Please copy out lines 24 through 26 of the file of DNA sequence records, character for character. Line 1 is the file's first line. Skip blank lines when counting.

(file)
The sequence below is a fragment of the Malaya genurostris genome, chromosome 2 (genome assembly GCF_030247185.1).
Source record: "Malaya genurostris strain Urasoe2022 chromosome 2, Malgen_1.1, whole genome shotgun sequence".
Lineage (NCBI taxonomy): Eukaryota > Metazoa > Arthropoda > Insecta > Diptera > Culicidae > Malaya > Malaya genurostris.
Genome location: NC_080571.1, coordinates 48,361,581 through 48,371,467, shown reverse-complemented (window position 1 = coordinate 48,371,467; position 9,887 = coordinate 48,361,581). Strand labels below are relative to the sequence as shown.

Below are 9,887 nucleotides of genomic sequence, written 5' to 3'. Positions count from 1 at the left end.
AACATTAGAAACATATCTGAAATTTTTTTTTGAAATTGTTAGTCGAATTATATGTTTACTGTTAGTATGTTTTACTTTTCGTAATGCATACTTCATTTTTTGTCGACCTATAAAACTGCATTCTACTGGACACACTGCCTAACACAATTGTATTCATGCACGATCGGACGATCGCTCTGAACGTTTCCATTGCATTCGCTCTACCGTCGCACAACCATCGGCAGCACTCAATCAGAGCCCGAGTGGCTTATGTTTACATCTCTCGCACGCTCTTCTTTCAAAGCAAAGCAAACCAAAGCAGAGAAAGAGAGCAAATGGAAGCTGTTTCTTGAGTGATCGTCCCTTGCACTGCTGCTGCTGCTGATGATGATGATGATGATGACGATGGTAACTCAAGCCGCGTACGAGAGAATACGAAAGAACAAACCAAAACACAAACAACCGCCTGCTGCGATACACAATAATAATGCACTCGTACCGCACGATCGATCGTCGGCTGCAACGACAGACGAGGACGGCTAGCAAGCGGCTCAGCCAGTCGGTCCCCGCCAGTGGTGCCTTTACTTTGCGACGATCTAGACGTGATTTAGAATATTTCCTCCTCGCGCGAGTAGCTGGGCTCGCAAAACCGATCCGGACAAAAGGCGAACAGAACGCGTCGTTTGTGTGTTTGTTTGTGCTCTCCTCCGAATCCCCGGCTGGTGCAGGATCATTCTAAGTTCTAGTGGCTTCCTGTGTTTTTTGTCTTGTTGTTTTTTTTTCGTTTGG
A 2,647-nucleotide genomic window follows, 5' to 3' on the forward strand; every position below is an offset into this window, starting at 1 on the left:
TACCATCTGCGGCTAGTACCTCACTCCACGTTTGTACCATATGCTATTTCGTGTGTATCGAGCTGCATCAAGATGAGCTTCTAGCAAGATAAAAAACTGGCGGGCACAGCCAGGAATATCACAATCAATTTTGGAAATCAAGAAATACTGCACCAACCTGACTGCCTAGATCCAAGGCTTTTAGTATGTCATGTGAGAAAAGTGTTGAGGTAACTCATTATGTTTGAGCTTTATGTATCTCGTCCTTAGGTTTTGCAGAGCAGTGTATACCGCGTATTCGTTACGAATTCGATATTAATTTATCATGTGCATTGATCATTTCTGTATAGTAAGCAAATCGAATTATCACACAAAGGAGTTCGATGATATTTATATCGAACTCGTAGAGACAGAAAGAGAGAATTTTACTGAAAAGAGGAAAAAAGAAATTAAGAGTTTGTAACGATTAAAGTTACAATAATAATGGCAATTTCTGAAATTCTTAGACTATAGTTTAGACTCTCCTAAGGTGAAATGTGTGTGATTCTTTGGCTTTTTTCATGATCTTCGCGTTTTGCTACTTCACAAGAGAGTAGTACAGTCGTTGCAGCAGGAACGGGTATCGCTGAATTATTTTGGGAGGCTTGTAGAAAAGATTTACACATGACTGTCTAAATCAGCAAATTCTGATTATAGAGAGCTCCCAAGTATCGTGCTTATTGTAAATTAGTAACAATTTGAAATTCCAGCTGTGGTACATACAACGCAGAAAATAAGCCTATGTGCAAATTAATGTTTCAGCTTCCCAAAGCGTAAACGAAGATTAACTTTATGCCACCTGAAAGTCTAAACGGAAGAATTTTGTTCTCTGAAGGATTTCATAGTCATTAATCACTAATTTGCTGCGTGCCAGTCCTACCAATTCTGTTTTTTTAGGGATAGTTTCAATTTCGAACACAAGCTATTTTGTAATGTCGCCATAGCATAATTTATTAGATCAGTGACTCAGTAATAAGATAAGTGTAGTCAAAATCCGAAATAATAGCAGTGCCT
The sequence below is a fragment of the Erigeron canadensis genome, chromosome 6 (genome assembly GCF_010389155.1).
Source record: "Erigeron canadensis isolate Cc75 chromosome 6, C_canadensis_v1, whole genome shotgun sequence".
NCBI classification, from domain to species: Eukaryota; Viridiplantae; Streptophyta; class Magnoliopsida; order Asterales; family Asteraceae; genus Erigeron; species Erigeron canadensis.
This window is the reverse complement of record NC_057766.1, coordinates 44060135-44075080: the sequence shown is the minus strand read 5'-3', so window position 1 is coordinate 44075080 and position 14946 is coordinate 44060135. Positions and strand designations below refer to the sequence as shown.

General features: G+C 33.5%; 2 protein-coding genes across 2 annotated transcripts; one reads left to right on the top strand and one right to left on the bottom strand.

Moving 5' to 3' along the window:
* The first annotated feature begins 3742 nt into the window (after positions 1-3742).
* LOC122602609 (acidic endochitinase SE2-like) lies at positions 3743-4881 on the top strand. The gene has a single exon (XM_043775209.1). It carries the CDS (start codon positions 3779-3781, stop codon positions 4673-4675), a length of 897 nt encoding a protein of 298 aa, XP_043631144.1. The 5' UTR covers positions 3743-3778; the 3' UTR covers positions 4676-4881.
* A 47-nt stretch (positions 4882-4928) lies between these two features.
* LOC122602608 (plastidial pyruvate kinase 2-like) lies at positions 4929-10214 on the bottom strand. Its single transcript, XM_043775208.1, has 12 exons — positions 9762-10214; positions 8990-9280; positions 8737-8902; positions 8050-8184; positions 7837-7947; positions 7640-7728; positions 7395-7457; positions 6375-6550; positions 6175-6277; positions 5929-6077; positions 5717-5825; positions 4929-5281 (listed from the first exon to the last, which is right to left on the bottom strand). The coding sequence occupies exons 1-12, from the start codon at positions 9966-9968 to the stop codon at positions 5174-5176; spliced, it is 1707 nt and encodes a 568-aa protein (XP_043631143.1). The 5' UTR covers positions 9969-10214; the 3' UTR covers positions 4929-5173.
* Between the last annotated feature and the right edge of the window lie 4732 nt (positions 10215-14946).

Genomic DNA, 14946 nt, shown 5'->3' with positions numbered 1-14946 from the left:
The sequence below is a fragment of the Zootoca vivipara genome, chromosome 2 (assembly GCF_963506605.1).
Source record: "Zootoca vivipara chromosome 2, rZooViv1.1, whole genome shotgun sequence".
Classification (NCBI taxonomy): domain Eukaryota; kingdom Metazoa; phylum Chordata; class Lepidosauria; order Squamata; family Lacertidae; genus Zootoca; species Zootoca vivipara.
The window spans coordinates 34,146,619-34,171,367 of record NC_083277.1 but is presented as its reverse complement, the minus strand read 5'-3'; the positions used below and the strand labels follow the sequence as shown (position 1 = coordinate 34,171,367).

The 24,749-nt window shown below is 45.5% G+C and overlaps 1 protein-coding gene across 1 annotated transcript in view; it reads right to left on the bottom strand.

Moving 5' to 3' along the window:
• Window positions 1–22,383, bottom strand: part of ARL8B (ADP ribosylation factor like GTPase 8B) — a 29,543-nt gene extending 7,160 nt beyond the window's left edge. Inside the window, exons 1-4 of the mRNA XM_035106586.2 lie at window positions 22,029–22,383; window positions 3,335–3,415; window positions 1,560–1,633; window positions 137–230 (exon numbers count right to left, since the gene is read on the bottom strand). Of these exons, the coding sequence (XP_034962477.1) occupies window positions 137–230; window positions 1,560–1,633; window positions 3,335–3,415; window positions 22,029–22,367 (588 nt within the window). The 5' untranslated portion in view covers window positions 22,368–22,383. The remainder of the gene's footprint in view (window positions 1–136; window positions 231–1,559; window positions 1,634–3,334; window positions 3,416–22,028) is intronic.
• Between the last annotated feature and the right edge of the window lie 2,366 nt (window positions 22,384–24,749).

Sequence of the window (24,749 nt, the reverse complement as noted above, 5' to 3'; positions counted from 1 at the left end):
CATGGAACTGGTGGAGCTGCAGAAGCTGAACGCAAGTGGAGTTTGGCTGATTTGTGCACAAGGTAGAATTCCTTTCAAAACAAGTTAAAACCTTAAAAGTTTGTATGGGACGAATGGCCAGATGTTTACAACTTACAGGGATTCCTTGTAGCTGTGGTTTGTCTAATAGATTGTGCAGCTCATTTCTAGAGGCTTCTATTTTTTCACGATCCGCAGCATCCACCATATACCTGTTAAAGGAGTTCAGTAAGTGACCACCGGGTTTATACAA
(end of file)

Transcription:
The window spans coordinates 34,146,619-34,171,367 of record NC_083277.1 but is presented as its reverse complement, the minus strand read 5'-3'; the positions used below and the strand labels follow the sequence as shown (position 1 = coordinate 34,171,367).

The 24,749-nt window shown below is 45.5% G+C and overlaps 1 protein-coding gene across 1 annotated transcript in view; it reads right to left on the bottom strand.

Moving 5' to 3' along the window: